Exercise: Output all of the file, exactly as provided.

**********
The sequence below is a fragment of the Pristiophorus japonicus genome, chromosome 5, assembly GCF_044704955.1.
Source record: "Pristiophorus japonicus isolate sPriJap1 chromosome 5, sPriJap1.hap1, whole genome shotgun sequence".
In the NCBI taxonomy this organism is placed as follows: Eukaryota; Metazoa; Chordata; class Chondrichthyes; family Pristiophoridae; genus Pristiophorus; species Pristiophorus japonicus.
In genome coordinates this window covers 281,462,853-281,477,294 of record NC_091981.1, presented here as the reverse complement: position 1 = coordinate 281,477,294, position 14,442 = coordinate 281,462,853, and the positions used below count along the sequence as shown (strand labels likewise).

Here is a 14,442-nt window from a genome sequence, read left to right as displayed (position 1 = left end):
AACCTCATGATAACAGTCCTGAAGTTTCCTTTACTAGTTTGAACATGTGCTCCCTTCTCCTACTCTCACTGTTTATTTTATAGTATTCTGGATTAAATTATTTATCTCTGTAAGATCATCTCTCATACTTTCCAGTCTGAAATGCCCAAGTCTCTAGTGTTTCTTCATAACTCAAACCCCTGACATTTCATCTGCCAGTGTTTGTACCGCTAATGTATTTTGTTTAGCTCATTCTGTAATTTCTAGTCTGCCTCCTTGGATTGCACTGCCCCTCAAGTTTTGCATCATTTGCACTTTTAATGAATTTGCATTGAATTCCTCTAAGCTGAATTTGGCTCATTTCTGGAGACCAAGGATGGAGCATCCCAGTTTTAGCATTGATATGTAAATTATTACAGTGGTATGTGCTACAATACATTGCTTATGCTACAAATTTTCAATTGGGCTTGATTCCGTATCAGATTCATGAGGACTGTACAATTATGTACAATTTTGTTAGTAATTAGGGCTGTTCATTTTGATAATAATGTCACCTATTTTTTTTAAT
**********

The sequence below is a fragment of the Pristiophorus japonicus genome, chromosome 5, assembly GCF_044704955.1.
Source record: "Pristiophorus japonicus isolate sPriJap1 chromosome 5, sPriJap1.hap1, whole genome shotgun sequence".
In the NCBI taxonomy this organism is placed as follows: Eukaryota; Metazoa; Chordata; class Chondrichthyes; family Pristiophoridae; genus Pristiophorus; species Pristiophorus japonicus.
In genome coordinates this window covers 281,462,853-281,477,294 of record NC_091981.1, presented here as the reverse complement: position 1 = coordinate 281,477,294, position 14,442 = coordinate 281,462,853, and the positions used below count along the sequence as shown (strand labels likewise).

Here is a 14,442-nt window from a genome sequence, read left to right as displayed (position 1 = left end):
AACCTCATGATAACAGTCCTGAAGTTTCCTTTACTAGTTTGAACATGTGCTCCCTTCTCCTACTCTCACTGTTTATTTTATAGTATTCTGGATTAAATTATTTATCTCTGTAAGATCATCTCTCATACTTTCCAGTCTGAAATGCCCAAGTCTCTAGTGTTTCTTCATAACTCAAACCCCTGACATTTCATCTGCCAGTGTTTGTACCGCTAATGTATTTTGTTTAGCTCATTCTGTAATTTCTAGTCTGCCTCCTTGGATTGCACTGCCCCTCAAGTTTTGCATCATTTGCACTTTTAATGAATTTGCATTGAATTCCTCTAAGCTGAATTTGGCTCATTTCTGGAGACCAAGGATGGAGCATCCCAGTTTTAGCATTGATATGTAAATTATTACAGTGGTATGTGCTACAATACATTGCTTATGCTACAAATTTTCAATTGGGCTTGATTCCGTATCAGATTCATGAGGACTGTACAATTATGTACAATTTTGTTAGTAATTAGGGCTGTTCATTTTGATAATAATGTCACCTATTTTTTTTAAT